Sometimes in politics you can only shake your head in amazement as to how public policy is made.

For nearly 30 years our governments have been spending billions of dollars supposedly to make young Australians 'job ready' through vocational training.

Now, in the post-Covid economic recovery, we are being told there are 50,000 fruit picking jobs, 30,000 hospitality vacancies and 15,000 trades and construction jobs in NSW that can only be filled by foreign workers.

Pacific Islanders have been brought in for the farm harvest - while the other positions will be filled by going back to big immigration numbers of 200,000 per annum.

Meanwhile, some parts of western Sydney and country NSW have youth unemployment rates of 30 and 40 percent.

How hard is it to ensure Australians get first crack at the jobs?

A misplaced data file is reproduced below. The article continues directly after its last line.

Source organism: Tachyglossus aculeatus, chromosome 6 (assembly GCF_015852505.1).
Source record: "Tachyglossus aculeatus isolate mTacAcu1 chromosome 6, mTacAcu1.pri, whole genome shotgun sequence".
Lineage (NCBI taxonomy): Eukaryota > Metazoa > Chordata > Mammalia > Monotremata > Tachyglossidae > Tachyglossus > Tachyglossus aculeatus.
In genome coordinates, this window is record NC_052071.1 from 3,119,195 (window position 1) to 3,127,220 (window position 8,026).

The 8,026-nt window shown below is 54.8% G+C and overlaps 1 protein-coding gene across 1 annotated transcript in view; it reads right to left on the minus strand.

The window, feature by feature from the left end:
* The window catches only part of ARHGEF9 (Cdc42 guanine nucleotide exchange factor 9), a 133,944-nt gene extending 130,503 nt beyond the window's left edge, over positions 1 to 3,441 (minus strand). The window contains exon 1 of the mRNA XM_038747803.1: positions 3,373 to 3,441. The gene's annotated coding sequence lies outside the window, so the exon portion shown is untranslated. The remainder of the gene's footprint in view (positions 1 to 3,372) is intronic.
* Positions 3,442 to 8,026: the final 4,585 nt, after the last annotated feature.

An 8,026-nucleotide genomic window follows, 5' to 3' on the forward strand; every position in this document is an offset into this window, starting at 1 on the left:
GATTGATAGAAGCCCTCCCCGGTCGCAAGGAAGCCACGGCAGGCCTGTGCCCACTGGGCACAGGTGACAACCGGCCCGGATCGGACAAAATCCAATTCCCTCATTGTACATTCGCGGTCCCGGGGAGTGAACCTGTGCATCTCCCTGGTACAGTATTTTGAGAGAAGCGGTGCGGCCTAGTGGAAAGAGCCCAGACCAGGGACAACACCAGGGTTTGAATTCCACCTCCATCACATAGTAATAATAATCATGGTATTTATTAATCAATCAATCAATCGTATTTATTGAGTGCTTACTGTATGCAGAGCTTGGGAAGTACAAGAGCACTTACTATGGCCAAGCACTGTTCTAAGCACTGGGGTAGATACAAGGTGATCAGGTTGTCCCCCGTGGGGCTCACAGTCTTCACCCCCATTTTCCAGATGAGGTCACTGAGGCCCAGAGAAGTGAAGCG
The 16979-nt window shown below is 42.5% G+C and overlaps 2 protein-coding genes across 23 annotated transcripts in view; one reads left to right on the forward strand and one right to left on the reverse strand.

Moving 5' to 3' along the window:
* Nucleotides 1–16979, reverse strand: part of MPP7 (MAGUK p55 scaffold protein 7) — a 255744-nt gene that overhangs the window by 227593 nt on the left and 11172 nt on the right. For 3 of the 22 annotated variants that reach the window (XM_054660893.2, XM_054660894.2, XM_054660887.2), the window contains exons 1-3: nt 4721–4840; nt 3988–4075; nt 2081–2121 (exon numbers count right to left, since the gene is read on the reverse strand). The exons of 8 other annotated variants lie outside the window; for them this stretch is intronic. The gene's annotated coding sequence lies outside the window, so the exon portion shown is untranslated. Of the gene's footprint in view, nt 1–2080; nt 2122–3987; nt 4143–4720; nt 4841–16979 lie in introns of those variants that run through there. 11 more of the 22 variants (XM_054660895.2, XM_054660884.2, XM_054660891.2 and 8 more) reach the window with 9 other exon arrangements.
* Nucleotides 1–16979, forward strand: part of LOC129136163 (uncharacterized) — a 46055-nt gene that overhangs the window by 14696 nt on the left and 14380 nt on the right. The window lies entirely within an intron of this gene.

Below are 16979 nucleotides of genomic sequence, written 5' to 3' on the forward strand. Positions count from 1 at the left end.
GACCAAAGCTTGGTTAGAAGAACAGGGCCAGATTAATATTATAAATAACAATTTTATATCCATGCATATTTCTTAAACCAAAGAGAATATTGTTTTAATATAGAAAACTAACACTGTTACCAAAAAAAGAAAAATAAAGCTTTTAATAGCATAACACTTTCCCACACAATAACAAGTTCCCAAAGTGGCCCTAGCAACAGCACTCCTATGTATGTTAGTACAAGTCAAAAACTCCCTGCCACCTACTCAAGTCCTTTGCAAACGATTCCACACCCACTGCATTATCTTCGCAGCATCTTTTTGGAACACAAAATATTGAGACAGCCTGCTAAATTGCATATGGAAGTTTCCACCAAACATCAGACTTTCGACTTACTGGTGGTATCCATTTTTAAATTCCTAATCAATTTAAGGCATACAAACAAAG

The immigration program should be designed, first and foremost, for the benefit of people who live here now, not new arrivals.

Australia has a one-off opportunity to reduce unemployment to zero and slash the cost of the dole for taxpayers.

Yet the Federal and State Governments are blowing it through their obsession with 'Big Immigration' and going soft on welfare abuse.

There are so many job vacancies at the moment, anyone who says they can't find work is not really looking for it.

The only possible barrier for some is a vaccination requirement, but in many NSW workplaces this ended today (December 15) with the abolition of vaccine passports.

Bringing workers from overseas puts pressure on housing prices and adds to urban congestion. It floods the labour market and holds down wages.

The logical alternative is to end the dole.